home > Culture Tour > culture > Haidian District: Legacy of the Masters

Haidian District: Legacy of the Masters

2016-09-07 16:06:12Share:

  Thanks to its endowed geomancy, Haidian District has always been longed by powerful men and scholars whose legacy enriched the history of Haidian. By visiting the celebrity footprints, people can know more of Haidian.


  Le Jia Garden


  Owned by the master of Tongrentang, Le Jia Garden is located in Suzhou Street, Haidian District, northwest of Beijing, and it is two miles away from the Old Summer Palace. It was once the villa of the Prince Li and commonly known as The Garden of the Prince Li. Before 1949, it was owned by Le Jingyi of Tongrentang and thus got the name The Garden of Le Jia. The Garden covers about 50 acres and features rectangle symmetric layout.



  Liang Qichao Tomb


  Liang Qichao Tomb is located in the evergreen area of Beijing Botanical Garden. The tomb is in fact a family cemetery since Liang’s two wives, his younger brother Liang Qixiong and his three sons were also buried here. The Cemetery was designed by his son Liang Sicheng, a famous Chinese architect. The tomb demonstrates Liang’s philosophy by being in perfect harmony with the environment and makes people feel like walking into a courtyard.

梁启超墓 海淀 北京


  Prince Chun Tomb (Tomb of Seventh Prince)


  Prince Chun Tomb buried the father of the Emperor Guangxu and is very well-known among people in Western Hills. It is located at the peak of Yangtai Mountain and was a Buddhist shrine in as early as the Tang Dynasty.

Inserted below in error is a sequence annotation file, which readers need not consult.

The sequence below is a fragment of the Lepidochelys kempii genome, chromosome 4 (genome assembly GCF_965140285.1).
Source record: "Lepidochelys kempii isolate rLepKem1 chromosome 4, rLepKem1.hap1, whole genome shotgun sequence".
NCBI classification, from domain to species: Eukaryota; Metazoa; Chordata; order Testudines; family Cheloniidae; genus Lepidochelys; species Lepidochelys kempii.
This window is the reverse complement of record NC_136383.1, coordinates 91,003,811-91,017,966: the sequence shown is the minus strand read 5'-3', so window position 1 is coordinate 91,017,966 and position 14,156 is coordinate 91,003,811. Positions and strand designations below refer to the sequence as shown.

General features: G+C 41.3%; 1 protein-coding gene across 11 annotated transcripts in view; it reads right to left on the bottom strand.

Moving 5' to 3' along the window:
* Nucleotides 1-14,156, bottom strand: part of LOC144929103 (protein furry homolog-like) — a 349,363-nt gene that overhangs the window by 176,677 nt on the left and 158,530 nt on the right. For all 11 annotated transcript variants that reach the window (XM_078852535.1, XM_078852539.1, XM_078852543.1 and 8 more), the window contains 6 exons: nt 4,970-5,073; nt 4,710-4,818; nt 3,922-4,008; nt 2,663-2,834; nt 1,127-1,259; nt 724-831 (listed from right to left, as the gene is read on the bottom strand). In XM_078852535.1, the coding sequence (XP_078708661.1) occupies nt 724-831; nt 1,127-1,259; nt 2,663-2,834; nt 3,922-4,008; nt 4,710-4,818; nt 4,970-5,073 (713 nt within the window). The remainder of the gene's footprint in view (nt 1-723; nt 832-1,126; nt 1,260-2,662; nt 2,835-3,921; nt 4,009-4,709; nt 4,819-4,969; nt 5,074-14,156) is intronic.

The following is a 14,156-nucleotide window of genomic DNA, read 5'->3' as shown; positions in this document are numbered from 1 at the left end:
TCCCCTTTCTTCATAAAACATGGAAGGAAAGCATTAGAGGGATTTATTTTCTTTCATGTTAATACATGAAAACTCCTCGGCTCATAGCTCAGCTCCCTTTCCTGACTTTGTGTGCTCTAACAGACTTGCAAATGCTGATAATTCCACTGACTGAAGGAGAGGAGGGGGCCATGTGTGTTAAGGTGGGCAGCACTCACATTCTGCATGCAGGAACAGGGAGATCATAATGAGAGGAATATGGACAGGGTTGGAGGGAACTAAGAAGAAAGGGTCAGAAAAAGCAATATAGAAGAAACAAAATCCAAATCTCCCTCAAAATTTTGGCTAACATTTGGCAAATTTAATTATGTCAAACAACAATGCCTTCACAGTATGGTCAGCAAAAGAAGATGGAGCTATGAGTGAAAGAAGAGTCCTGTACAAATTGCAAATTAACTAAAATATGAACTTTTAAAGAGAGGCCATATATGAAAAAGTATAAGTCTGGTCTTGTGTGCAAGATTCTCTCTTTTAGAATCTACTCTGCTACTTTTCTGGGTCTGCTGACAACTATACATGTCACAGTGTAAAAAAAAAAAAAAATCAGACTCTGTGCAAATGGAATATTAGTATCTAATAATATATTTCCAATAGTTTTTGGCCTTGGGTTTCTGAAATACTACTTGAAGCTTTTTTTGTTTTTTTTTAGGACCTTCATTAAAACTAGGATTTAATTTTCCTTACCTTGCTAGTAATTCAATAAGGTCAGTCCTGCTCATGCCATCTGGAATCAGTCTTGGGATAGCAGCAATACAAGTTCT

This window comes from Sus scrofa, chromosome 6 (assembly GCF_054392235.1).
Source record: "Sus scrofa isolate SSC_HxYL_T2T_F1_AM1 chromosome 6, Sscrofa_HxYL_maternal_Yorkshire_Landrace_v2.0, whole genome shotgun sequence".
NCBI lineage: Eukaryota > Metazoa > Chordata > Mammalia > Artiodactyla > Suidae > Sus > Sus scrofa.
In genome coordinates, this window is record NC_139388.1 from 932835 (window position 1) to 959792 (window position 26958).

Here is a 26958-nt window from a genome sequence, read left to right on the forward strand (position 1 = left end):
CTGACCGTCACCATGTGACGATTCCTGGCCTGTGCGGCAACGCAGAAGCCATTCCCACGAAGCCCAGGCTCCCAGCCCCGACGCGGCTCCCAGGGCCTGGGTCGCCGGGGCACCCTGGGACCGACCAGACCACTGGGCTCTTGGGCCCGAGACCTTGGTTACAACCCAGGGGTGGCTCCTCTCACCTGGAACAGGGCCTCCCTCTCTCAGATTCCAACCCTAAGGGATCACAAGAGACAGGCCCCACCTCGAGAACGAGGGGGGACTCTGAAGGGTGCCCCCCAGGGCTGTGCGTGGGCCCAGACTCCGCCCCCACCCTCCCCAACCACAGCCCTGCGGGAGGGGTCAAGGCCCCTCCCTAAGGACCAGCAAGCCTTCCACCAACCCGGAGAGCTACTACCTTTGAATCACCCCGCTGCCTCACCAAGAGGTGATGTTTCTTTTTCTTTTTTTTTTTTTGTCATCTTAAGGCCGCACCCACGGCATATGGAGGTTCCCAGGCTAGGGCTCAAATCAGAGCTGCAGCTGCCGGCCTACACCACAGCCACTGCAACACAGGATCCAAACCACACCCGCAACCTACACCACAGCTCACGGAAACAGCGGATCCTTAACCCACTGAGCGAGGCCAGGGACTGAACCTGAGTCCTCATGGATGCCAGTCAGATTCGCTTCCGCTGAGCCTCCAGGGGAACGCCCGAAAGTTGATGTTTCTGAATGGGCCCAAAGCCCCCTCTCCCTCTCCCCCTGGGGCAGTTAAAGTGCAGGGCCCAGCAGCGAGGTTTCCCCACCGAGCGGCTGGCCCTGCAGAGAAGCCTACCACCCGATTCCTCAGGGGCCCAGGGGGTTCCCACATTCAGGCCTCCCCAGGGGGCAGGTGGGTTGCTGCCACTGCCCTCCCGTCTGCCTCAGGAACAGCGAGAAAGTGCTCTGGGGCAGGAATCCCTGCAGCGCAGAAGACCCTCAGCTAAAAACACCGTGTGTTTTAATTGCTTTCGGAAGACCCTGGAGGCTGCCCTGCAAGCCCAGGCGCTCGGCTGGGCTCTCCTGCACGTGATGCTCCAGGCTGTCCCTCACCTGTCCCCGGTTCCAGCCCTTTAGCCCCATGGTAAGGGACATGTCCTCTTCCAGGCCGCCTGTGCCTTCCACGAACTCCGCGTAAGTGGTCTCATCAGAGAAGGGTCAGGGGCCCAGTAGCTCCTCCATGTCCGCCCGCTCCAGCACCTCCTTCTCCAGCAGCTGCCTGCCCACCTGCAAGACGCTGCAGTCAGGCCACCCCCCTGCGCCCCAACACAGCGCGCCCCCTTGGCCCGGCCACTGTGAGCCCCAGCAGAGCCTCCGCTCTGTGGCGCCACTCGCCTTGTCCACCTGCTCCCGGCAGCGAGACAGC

Prince Fu Jun Tomb (Tomb of Nineth Prince)


  At the foot of the Yangtai Mountain sits the Nineth Prince Tomb, which is the tomb of the ninth son of the Emperor Daoguang and Emperor Guangxu's uncle. Nineth Prince Tomb and Seventh Prince Tomb are the best preserved and the most superior Qing Dynasty tombs in Beijing.


  No. 39 White Banner Courtyard


  In the legends of old Beijing, Cao Xueqin moved shelter many times. And as one of his home, No. 39 white banner courtyard is very controversial. In 1971, when the house owner repainted the wall, a poem was found on the wall which was said to be sent by Cao’s friend but was later believed by experts irrelevant to Cao. But this house is still regarded as an important source to study Red Chamber culture.


  St. Joan Pace House


  St. Joan Pace, the famous French poet and diplomat and Nobel Prize laureate in 1960 has a rich complex on Western Hills. His poem "Crusade" was composed in a dilapidated Taoist Temple. St. Joan Pace mentioned several times in his diary and articles about the shabby incenseless Taoist abbey where he created his masterpiece "expedition". On August 2, 1917, the poet wrote to his mother: "I am writing to you from a small temple. It is located on a hill in the northwest of Beijing ...... at my feet, a village not far from a river bank is disappearing ...... it is built on a small hill overlooking the Silk Road that leads to the northwest border. ”

The Imperial Gardens